The gas revolution is slow off the mark in China as well: Beijing has made ambitious growth targets for gas consumption, but is sluggish getting there. One reason, writes the WSJ’s Wayne Ma, is internal price controls on importers like PetroChina. "The state oil major pays about $9 per million British thermal units for its [gas] imports from Turkmenistan," Ma writes. "But it receives only about half that when it sells the gas on because the government sets the price paid by retail distributors. That knocked $433 million off PetroChina’s profit in the first nine months of 2011." As with U.S. companies, one should not worry about PetroChina’s bottom line. But look for the company to find a way to reduce the degree to which it carries the weight of China’s natural gas consumption goals.

 

All things being equal, a cheaper car is better: Day after day, week after week comes the drumbeat: Plug-in hybrid and electric cars cost too much. And there is no getting around it — they do, and that is why consumers don’t buy more of them, including in China, whose leaders, we had previously been told, could simply order their people to buy what they were told. So electrified vehicles are a failure and should be buried and forgotten, correct? No. Hybrids and electrics are in a typical developmental incubation period in which carmakers from Germany, Japan, and the U.S. are starting out with costly and sometimes not-quite-ready-for-prime-time vehicles in order to be first movers, suggests the New York Times’ Nick Bunkley. (Their offerings were on display this week at the Detroit Auto Show.) They know the price must come down, and that their cars need to travel further on a charge. The surprising thing is not that BMW, Audi, Mercedes, Ford, Toyota and General Motors are launching electrified vehicles before they can honestly expect large sales. It is that so many people steeped in this high-tech era are ready to march the scalawags out of town so early in the product cycle.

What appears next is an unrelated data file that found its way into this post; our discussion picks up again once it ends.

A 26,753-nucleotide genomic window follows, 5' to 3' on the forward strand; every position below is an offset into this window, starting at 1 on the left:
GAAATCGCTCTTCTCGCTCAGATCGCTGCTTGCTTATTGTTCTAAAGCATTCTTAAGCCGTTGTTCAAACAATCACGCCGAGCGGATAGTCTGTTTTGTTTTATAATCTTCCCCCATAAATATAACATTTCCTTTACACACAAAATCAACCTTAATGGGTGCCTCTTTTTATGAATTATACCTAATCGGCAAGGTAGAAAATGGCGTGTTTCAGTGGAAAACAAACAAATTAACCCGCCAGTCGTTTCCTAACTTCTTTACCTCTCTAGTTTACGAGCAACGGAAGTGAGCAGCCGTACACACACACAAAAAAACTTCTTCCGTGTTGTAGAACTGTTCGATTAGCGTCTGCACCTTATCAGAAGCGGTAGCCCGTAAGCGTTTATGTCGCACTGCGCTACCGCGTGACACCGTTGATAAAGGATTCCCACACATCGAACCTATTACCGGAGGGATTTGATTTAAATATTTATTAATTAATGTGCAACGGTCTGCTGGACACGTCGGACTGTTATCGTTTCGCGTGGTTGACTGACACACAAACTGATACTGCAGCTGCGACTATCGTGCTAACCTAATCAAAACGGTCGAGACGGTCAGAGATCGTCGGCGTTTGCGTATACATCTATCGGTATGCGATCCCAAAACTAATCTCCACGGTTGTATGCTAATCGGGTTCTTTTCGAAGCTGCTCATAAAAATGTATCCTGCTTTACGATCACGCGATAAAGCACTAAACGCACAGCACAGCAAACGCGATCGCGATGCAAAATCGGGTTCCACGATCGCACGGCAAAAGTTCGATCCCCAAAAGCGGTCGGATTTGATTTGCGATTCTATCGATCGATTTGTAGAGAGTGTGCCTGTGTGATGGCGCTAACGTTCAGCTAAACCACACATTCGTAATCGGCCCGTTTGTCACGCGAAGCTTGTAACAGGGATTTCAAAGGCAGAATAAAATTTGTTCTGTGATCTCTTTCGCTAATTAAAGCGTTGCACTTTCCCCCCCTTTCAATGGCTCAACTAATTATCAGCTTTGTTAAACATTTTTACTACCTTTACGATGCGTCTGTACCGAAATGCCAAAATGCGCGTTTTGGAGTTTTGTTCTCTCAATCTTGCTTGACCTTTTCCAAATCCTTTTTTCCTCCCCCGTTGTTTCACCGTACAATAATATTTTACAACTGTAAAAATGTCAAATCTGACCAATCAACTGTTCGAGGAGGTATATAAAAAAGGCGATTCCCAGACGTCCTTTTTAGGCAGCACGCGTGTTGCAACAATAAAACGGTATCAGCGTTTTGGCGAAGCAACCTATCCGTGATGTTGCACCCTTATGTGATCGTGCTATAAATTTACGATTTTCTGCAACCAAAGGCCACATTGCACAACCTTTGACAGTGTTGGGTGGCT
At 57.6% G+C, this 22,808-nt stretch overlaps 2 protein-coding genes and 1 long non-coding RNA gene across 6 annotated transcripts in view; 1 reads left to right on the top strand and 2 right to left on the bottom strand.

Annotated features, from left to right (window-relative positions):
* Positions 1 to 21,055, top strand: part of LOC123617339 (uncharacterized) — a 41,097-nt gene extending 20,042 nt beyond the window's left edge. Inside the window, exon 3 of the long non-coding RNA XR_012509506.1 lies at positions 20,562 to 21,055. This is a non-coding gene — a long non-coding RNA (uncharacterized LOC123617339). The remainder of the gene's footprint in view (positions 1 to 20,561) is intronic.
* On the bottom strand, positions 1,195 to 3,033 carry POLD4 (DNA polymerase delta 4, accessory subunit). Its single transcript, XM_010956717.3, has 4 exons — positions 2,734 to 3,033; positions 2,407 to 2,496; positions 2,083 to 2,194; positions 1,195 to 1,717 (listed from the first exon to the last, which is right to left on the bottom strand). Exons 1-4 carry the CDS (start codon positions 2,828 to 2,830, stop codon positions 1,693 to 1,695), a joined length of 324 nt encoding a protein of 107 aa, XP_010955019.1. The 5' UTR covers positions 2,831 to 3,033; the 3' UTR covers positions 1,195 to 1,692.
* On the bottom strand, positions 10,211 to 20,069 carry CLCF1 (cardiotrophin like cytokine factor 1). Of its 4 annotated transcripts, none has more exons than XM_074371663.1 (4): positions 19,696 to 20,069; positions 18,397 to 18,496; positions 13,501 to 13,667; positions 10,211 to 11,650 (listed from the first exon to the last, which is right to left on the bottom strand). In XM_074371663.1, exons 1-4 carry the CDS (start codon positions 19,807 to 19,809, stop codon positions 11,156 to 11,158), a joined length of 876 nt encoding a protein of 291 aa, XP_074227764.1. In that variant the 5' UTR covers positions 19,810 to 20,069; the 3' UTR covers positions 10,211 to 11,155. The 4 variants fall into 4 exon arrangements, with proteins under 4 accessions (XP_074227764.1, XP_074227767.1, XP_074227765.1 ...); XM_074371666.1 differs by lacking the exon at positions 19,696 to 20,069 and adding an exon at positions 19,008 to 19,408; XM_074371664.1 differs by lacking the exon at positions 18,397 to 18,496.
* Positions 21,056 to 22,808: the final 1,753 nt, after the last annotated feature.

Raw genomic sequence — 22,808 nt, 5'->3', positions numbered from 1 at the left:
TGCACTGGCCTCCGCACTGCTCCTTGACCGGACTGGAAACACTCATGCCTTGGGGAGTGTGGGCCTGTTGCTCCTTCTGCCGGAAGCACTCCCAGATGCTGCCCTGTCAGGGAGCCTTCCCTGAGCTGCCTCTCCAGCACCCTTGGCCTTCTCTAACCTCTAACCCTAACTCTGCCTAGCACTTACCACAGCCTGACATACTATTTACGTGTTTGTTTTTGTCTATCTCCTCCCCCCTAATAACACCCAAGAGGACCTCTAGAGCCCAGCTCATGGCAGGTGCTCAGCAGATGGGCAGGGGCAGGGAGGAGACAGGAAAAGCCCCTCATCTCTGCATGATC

More on oil prices and petro-rulers: Goldman Sachs cannot decide why oil prices will surge by 25 percent this year (Geopolitics? An improved economy?), but simply forecasts that they will. Others think that prices are headed lower. So which is it, and how will it affect petro-rulers whose reign relies on those oil dollars? Let’s consider Russia’s Vladimir Putin, whose ups and downs are followed avidly as a parlor game of the world’s geopolitics and energy analysts (yes we play it, too). As of now, Putin appears to be up but a bit wobbly, given the discovery that tens of thousands of the folks who prospered on his watch do not love him. In addition, we are starting to see descriptions of the suffering Russian state: Since last month’s Russian parliamentary elections, the value of the ruble has fallen by 3 percent against the dollar. In the last quarter of 2011, wealthy Russians pulled $38 billion out of the country, writes the Wall Street Journal’s Ira Iosebashvili; in all, $84.2 billion fled Russia last year. Clearly, oil and gas dollars are insulating neither Putin nor Russia from the winds of global politics, economics and social change. Studying these numbers, it is clear why investment houses, along with other hallowed analysts, may at times be puzzled and issue conflicting reports just days apart. Putin himself is experiencing confusion. When oil prices are low, they can play havoc with a country (i.e., troubled Putin predecessor Boris Yeltsin, under whom oil prices plummeted to $10 a barrel). But even when oil prices are high, they alone will not save you.

<p> Steve LeVine is a contributing editor at Foreign Policy, a Schwartz Fellow at the New America Foundation, and author of The Oil and the Glory. </p>